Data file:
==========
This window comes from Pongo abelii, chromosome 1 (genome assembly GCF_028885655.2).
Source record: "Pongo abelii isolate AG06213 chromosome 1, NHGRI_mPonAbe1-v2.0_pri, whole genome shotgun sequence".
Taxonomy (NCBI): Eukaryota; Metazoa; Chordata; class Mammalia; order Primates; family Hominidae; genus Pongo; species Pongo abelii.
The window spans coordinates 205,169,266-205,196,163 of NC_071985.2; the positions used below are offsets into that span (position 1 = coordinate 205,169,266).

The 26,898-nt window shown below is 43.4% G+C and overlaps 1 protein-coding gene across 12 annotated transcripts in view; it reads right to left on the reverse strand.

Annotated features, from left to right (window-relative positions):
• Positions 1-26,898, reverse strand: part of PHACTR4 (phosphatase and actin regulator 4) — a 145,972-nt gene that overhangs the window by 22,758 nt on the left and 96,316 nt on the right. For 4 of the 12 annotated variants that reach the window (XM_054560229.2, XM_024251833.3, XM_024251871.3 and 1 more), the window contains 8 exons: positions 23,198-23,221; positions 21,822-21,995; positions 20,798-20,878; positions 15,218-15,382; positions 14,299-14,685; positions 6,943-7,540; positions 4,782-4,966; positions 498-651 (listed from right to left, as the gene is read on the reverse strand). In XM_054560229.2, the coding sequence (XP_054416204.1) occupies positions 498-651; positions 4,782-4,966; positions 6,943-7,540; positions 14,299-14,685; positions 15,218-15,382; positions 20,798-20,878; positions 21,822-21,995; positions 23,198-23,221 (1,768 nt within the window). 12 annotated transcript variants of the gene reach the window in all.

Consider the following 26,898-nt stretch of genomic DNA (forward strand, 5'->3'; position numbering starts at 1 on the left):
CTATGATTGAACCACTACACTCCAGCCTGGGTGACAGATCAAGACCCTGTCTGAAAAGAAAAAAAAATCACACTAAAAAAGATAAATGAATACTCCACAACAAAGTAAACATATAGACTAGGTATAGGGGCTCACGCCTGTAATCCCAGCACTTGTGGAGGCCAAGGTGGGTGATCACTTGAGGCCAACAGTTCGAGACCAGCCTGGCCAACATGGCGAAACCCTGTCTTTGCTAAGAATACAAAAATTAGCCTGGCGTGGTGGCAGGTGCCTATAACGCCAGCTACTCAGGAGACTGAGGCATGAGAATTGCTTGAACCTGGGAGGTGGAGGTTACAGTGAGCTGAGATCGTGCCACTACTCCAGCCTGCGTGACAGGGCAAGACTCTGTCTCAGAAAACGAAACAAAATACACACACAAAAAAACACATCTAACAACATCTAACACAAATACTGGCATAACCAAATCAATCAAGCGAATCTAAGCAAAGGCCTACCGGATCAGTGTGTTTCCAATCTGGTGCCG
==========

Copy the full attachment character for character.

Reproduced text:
This window comes from Pongo abelii, chromosome 1 (genome assembly GCF_028885655.2).
Source record: "Pongo abelii isolate AG06213 chromosome 1, NHGRI_mPonAbe1-v2.0_pri, whole genome shotgun sequence".
Taxonomy (NCBI): Eukaryota; Metazoa; Chordata; class Mammalia; order Primates; family Hominidae; genus Pongo; species Pongo abelii.
The window spans coordinates 205,169,266-205,196,163 of NC_071985.2; the positions used below are offsets into that span (position 1 = coordinate 205,169,266).

The 26,898-nt window shown below is 43.4% G+C and overlaps 1 protein-coding gene across 12 annotated transcripts in view; it reads right to left on the reverse strand.

Annotated features, from left to right (window-relative positions):
• Positions 1-26,898, reverse strand: part of PHACTR4 (phosphatase and actin regulator 4) — a 145,972-nt gene that overhangs the window by 22,758 nt on the left and 96,316 nt on the right. For 4 of the 12 annotated variants that reach the window (XM_054560229.2, XM_024251833.3, XM_024251871.3 and 1 more), the window contains 8 exons: positions 23,198-23,221; positions 21,822-21,995; positions 20,798-20,878; positions 15,218-15,382; positions 14,299-14,685; positions 6,943-7,540; positions 4,782-4,966; positions 498-651 (listed from right to left, as the gene is read on the reverse strand). In XM_054560229.2, the coding sequence (XP_054416204.1) occupies positions 498-651; positions 4,782-4,966; positions 6,943-7,540; positions 14,299-14,685; positions 15,218-15,382; positions 20,798-20,878; positions 21,822-21,995; positions 23,198-23,221 (1,768 nt within the window). 12 annotated transcript variants of the gene reach the window in all.

Consider the following 26,898-nt stretch of genomic DNA (forward strand, 5'->3'; position numbering starts at 1 on the left):
CTATGATTGAACCACTACACTCCAGCCTGGGTGACAGATCAAGACCCTGTCTGAAAAGAAAAAAAAATCACACTAAAAAAGATAAATGAATACTCCACAACAAAGTAAACATATAGACTAGGTATAGGGGCTCACGCCTGTAATCCCAGCACTTGTGGAGGCCAAGGTGGGTGATCACTTGAGGCCAACAGTTCGAGACCAGCCTGGCCAACATGGCGAAACCCTGTCTTTGCTAAGAATACAAAAATTAGCCTGGCGTGGTGGCAGGTGCCTATAACGCCAGCTACTCAGGAGACTGAGGCATGAGAATTGCTTGAACCTGGGAGGTGGAGGTTACAGTGAGCTGAGATCGTGCCACTACTCCAGCCTGCGTGACAGGGCAAGACTCTGTCTCAGAAAACGAAACAAAATACACACACAAAAAAACACATCTAACAACATCTAACACAAATACTGGCATAACCAAATCAATCAAGCGAATCTAAGCAAAGGCCTACCGGATCAGTGTGTTTCCAATCTGGTGCCG